Now at that exact moment, that machine had just become my beloved baby. 

It didn’t work again this spring when I unwrapped the chicken wire I had set in the autumn to discourage the winter mice from chewing the plastic bits.  Well, it started when I put a spoonful of fuel in the cylinder, but then died again when I squeezed the throttle. So I took it all to bits again and discovered that fibres from the first petrol filter had matted solid, deep inside the carburettor behind the third filter. How they got through the second filter is a complete mystery. Anyway, I cleaned it out, put it back together again. Fired it up. mmmm. And so this spring I mowed the grass with a silly smile on my face. 

In contrast, for the first time, having been spoilt by having the use of decent chainsaws in the places we house-sat over the past three winters, I’m giving up on our third cheap chainsaw and have just bought myself a Stihl, but my sweet Chinese cheap kosa spalinowa now in its fourth life ain’t going nowhere. Not ever.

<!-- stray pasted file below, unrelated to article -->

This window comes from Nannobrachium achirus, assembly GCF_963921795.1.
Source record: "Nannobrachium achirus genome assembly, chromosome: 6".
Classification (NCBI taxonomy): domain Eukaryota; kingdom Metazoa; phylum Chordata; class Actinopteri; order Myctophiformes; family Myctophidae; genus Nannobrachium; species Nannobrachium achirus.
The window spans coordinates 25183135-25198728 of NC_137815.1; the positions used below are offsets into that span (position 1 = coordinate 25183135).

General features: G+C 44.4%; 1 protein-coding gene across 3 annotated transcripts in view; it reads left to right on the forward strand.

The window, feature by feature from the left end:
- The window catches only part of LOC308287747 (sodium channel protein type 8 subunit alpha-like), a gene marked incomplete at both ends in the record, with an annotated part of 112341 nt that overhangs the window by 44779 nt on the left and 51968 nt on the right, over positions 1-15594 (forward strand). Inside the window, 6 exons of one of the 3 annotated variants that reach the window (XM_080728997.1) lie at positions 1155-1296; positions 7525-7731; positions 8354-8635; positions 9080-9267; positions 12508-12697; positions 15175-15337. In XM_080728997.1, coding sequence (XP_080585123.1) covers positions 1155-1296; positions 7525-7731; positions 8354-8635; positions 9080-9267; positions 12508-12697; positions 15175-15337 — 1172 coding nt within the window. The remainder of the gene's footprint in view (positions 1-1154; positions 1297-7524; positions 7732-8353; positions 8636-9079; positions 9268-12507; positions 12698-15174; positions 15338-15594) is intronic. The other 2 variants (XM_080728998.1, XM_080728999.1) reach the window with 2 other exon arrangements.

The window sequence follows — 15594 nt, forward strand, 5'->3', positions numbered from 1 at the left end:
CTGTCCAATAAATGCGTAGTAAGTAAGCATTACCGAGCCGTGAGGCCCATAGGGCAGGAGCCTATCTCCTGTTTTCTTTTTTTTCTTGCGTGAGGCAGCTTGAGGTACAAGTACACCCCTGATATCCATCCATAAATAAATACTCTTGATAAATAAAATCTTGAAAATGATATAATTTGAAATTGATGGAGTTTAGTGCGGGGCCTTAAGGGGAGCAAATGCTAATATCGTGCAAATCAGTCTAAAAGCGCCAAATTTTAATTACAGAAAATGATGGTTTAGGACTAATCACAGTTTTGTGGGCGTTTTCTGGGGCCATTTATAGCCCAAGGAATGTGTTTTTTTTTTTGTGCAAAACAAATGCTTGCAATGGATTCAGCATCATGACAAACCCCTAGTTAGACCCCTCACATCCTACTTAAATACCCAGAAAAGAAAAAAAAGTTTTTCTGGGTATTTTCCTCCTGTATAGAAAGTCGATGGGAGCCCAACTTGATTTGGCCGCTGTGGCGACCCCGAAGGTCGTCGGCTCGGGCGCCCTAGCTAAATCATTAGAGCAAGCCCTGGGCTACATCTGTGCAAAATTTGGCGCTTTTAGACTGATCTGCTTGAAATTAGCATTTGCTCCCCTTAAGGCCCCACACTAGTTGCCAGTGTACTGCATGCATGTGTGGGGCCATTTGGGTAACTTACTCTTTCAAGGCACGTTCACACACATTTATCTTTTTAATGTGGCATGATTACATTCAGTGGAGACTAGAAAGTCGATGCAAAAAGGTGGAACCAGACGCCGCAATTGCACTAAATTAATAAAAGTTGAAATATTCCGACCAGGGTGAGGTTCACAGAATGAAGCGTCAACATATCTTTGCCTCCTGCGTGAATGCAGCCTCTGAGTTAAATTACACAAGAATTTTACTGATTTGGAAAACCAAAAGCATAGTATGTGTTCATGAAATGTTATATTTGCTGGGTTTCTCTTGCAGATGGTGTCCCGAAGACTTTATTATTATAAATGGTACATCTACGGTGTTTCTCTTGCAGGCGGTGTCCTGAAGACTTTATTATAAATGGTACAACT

Now I guess last week’s me would describe that as progress, but this week’s me is calling it cool. I’m enjoying my ridiculous love for an inanimate object because of my pride in a successful investment of effort. 

Motors are magical. I always marvel at all these systems, fuel, air, electricity – all springing to noisy useful life about the wonderful engineering of the block. A motor has so many different components, each of which takes their power and timing from an explosion. Then in their different ways each feeds back its necessary contribution to keep the thing going. The carb channels that power to draw in fuel and air, the piston passes those ports in the block to mysteriously squeeze four strokes into two, the crankshaft converts reciprocal motion to rotation, the magneto creates an electrical current and then the  suddenness of its interruption is transformed by the coil into a thousand volt spark. And all these little machines within a machine are so beautifully orchestrated to keep the magic running. 

I know that steam engines are famous for just that romantic image, but for me it’s there in miniature, within these temperamental little motors that only start when they want to. Perhaps it’s because sometimes I waste half an hour doing nothing but pulling the bloody cord over and over again, hoping against logic that this time it will produce a different result